LA ARAUCANA was released in on the 25th February 1972 in Italy, it is a historical drama/war movie that is set in Chile during the summer of 1540. Also known as CONQUEST OF CHILE the film follows the progress of Pedro de Valdivia who leaves Cuzco with a handful of heroic men to fight against the Araucana guerillas. The movie which was a co production between, Italy, Spain, Chile and Peru was directed by Julio Coll who also collaborated on the screenplay of the film which was based upon the famous epic poem ALONSO DE ERCILLA. Set in a time when Spain dominates half the known world and has sent its conquistadors to spread its influences throughout the Americas, amongst these are men of good heart and soul that are idealists and a missionary but also among them are mercenaries and soldiers of fortune who are adventurers and care little how they carry out their duties and care even less for the lives of themselves and others. After an ill fated expedition into the South of the country which results in the loss of many of his soldiers Don Pedro De Valdivia returns to Cuzco which is the Capital of the vice-royalty of Peru with a number of badly wounded men from his company. Valdivia himself has been wounded and after recovering from an operation to save his leg decides to return to the South with just a handful of soldiers and a woman Inez de Suarez who’s husband was killed in the previous expedition. The film is entertaining enough with Carlo Savina’s epic sounding score aiding the action greatly, the composer contributing one of his most lush and romantic sounding themes to the proceedings with definite nods of acknowledgement to composer Miklos Rozsa throughout via the fanfares that Savina utilises within his score. The film itself is I suppose the story about the birth of a nation as in CHILE, it is romantic, passionate and filled with action and excitement, which is underlined and punctuated perfectly by the music of Savina.

John Mansell (Movie music International) (IFMCA).


Released on Kronos Records June 2015.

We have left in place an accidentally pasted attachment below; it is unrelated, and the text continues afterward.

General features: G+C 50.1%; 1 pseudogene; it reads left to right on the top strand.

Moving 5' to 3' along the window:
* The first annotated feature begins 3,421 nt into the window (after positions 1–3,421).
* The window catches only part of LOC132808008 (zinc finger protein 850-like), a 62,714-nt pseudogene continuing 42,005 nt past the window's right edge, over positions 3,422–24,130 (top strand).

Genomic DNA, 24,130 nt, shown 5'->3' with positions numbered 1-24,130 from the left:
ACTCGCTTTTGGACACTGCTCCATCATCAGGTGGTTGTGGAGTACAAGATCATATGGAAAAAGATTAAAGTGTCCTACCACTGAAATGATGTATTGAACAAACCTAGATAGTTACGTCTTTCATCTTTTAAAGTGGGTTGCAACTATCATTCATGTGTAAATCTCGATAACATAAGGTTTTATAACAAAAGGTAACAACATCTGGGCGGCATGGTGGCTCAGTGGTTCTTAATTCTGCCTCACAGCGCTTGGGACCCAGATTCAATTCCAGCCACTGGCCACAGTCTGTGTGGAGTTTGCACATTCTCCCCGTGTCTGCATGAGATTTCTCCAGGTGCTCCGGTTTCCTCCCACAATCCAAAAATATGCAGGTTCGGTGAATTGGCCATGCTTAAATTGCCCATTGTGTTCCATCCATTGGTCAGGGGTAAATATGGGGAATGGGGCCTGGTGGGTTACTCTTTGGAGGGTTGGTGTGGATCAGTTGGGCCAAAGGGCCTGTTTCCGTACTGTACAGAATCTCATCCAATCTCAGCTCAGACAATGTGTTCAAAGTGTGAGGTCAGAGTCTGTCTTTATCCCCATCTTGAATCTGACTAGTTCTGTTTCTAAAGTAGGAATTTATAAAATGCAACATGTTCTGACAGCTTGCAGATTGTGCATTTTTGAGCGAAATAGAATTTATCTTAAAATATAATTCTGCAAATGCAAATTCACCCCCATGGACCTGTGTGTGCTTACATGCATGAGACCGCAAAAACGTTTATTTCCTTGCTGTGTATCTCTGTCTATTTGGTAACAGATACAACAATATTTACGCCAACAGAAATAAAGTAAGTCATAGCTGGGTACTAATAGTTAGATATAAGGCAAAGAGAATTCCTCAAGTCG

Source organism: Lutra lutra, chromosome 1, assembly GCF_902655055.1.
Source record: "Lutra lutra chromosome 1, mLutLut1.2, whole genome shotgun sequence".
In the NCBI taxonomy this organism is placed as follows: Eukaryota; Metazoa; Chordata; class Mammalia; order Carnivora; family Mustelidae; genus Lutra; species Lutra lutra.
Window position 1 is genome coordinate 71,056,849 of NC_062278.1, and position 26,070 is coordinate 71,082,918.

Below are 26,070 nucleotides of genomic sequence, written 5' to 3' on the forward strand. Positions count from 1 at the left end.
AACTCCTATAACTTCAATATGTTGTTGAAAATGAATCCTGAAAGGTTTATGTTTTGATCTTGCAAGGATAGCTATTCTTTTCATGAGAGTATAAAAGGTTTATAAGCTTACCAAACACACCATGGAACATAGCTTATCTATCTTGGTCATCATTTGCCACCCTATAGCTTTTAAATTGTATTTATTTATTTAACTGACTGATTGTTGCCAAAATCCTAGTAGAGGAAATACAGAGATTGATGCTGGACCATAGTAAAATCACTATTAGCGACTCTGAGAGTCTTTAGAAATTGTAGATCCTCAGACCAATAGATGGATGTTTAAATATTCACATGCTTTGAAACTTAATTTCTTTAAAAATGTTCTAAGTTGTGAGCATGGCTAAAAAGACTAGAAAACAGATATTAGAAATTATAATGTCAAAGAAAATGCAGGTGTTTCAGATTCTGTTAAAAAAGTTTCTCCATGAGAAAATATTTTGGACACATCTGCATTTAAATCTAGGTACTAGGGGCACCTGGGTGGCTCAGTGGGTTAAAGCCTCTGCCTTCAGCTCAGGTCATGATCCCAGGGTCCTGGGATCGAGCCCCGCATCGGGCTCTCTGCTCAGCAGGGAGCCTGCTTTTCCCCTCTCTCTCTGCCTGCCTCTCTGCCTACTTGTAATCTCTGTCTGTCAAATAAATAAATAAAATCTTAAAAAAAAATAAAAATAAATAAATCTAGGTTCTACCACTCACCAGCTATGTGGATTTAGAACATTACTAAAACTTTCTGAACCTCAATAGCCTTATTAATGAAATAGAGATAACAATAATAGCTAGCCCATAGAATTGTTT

Guido and Maurizio De Angelis are a composing duo who are synonymous with music for Italian cinema, they have a distinct and instantly recognizable sound and style. They have worked on numerous movies and TV productions and are probably better known for their unique sounding songs rather than their instrumental scores although saying this their orchestral music too posses a certain quirky original persona that is attractive and lends itself well to many of the motion pictures that they have scored. The style which they employ is I suppose a fusion of dramatic sounding flourishes and also a kind of folk orientated more traditional sound. The composing siblings rely upon solo guitar and organ to create the basics of their compositions and add to these strings, percussion and choir. They first came to the film music communities attention when they wrote the score for the comedy spaghetti western THE CONTINUING STORY OF TRINITY. Which was the sequel to the highly successful THEY CALL ME TRINITY which contained a score by Franco Micalizzi and Roberto Pregadio. After the success of their music in the second TRINITY movie De Angelis became much in demand and worked on a plethora of varying genres for both the big and small screen. MAN FROM THE EAST, AFYON OPPIO,LA POLOZIA INCRIMINA, LA LEGGE ASSOLVE, ZORRO,SAVANA VIOLENTA,IL CORSARO NERO,KILLER FISH, TORSO,ROMA VIOLENTA,TEDEUM,EL BOSQUE DE TALLAC, SANDOKAN, PUI FORTE RAGAZZI, WATCH OUT WE’RE MAD,UPPERCUT,DOUBLE TROUBLE, MANNAJA,KEOMA,VALDEZ HORSES and the score contained on this release CANTERBURY N2 (TALES OF CANTERBURY) all benefited from the highly original and innovative compositions of the Brothers De Angelis. Guido and Maurizio were in fact among the most prolific song writers in Italy during the 1970,s and became so in demand that they had to invent a string of alias’s for many of their projects because they did not want to overwhelm the market with scores and music credited to them. The alias that is most familiar is Oliver Onions and a name that regularly appeared upon their soundtracks as featured vocalist. Although the Brothers De Angelis were very active within the music world and released numerous stand alone albums it is probably fair to say that it is their music for cinema that is best known throughout the world, the composers association with the films of Bud Spencer and Terence Hill is well known with their composition DUNE BUGGY from one of these comedies reaching the top of the charts in Europe.